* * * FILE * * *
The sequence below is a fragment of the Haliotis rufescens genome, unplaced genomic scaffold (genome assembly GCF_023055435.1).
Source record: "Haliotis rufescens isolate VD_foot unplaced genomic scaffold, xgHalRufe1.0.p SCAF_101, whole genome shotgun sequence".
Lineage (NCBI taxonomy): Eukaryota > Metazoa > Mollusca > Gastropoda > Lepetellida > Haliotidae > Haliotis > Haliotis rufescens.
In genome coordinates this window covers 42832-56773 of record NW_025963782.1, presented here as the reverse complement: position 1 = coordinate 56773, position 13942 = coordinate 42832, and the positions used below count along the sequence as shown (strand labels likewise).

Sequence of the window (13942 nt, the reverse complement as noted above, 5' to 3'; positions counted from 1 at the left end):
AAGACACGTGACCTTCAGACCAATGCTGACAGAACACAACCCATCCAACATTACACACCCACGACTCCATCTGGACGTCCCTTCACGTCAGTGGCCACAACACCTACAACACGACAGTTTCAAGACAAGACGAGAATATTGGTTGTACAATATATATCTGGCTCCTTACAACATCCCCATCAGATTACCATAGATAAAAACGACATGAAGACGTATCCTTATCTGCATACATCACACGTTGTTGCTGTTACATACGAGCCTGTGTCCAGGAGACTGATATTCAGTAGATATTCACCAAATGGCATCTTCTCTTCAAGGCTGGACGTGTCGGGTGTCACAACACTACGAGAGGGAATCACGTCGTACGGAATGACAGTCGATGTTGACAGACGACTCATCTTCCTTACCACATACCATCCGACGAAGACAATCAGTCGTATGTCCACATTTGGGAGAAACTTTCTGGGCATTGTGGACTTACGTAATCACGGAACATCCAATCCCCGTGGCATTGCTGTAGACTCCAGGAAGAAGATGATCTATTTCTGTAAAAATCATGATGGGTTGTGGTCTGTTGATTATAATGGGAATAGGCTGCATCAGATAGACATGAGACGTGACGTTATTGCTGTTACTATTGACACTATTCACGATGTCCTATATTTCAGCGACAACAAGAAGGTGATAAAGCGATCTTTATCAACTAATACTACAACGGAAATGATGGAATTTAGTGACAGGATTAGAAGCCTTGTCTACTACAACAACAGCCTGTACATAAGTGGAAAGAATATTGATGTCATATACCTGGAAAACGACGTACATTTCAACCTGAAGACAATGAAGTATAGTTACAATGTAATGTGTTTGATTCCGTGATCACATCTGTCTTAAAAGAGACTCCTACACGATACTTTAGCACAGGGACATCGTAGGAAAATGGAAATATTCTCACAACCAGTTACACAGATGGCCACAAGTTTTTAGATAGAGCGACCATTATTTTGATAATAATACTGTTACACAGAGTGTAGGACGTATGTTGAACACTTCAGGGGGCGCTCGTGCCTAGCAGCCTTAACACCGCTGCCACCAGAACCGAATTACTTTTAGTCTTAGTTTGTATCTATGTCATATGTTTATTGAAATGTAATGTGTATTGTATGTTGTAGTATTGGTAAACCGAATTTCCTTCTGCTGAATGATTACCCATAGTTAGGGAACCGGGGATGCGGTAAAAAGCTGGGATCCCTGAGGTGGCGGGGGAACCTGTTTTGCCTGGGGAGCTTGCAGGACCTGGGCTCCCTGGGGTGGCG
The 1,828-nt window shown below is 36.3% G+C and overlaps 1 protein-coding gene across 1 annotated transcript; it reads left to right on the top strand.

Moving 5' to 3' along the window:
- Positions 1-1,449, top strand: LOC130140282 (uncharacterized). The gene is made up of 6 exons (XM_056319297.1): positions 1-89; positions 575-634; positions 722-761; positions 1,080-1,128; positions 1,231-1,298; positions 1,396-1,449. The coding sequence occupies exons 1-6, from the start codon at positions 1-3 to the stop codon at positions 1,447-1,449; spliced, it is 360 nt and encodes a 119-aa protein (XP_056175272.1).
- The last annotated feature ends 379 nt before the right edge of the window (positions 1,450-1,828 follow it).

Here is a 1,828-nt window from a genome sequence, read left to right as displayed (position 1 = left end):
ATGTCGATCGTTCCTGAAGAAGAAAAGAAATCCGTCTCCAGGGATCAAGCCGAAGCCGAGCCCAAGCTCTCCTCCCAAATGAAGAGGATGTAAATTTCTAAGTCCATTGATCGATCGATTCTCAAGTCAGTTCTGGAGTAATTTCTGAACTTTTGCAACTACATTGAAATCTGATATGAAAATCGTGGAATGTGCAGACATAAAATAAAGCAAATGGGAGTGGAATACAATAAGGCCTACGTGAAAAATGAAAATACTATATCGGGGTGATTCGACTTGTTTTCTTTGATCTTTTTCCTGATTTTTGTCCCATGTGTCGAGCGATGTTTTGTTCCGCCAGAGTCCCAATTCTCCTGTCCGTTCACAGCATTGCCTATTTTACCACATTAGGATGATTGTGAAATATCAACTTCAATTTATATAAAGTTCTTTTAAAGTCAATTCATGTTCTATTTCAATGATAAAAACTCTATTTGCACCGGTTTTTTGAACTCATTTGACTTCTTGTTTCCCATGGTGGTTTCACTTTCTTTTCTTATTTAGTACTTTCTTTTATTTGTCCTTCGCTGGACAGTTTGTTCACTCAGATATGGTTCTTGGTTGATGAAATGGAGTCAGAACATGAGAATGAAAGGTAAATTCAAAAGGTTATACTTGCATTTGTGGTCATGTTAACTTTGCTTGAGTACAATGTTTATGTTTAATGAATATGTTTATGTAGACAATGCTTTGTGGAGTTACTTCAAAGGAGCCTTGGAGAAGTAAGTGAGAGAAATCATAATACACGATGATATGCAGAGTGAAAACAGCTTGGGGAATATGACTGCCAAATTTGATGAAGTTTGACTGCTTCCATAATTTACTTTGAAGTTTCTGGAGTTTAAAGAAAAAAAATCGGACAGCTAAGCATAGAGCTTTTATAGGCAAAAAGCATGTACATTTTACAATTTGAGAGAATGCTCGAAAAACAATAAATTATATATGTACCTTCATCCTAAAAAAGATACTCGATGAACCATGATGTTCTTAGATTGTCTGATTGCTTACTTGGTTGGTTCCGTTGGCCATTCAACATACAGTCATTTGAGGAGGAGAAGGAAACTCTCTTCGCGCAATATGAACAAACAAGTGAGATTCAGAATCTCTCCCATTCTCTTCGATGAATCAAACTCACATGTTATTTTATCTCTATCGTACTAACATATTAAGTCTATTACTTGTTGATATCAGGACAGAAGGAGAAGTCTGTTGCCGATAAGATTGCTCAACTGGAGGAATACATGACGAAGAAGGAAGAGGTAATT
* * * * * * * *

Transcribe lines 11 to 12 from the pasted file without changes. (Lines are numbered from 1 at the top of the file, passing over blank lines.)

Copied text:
Here is a 1,828-nt window from a genome sequence, read left to right as displayed (position 1 = left end):
ATGTCGATCGTTCCTGAAGAAGAAAAGAAATCCGTCTCCAGGGATCAAGCCGAAGCCGAGCCCAAGCTCTCCTCCCAAATGAAGAGGATGTAAATTTCTAAGTCCATTGATCGATCGATTCTCAAGTCAGTTCTGGAGTAATTTCTGAACTTTTGCAACTACATTGAAATCTGATATGAAAATCGTGGAATGTGCAGACATAAAATAAAGCAAATGGGAGTGGAATACAATAAGGCCTACGTGAAAAATGAAAATACTATATCGGGGTGATTCGACTTGTTTTCTTTGATCTTTTTCCTGATTTTTGTCCCATGTGTCGAGCGATGTTTTGTTCCGCCAGAGTCCCAATTCTCCTGTCCGTTCACAGCATTGCCTATTTTACCACATTAGGATGATTGTGAAATATCAACTTCAATTTATATAAAGTTCTTTTAAAGTCAATTCATGTTCTATTTCAATGATAAAAACTCTATTTGCACCGGTTTTTTGAACTCATTTGACTTCTTGTTTCCCATGGTGGTTTCACTTTCTTTTCTTATTTAGTACTTTCTTTTATTTGTCCTTCGCTGGACAGTTTGTTCACTCAGATATGGTTCTTGGTTGATGAAATGGAGTCAGAACATGAGAATGAAAGGTAAATTCAAAAGGTTATACTTGCATTTGTGGTCATGTTAACTTTGCTTGAGTACAATGTTTATGTTTAATGAATATGTTTATGTAGACAATGCTTTGTGGAGTTACTTCAAAGGAGCCTTGGAGAAGTAAGTGAGAGAAATCATAATACACGATGATATGCAGAGTGAAAACAGCTTGGGGAATATGACTGCCAAATTTGATGAAGTTTGACTGCTTCCATAATTTACTTTGAAGTTTCTGGAGTTTAAAGAAAAAAAATCGGACAGCTAAGCATAGAGCTTTTATAGGCAAAAAGCATGTACATTTTACAATTTGAGAGAATGCTCGAAAAACAATAAATTATATATGTACCTTCATCCTAAAAAAGATACTCGATGAACCATGATGTTCTTAGATTGTCTGATTGCTTACTTGGTTGGTTCCGTTGGCCATTCAACATACAGTCATTTGAGGAGGAGAAGGAAACTCTCTTCGCGCAATATGAACAAACAAGTGAGATTCAGAATCTCTCCCATTCTCTTCGATGAATCAAACTCACATGTTATTTTATCTCTATCGTACTAACATATTAAGTCTATTACTTGTTGATATCAGGACAGAAGGAGAAGTCTGTTGCCGATAAGATTGCTCAACTGGAGGAATACATGACGAAGAAGGAAGAGGTAATT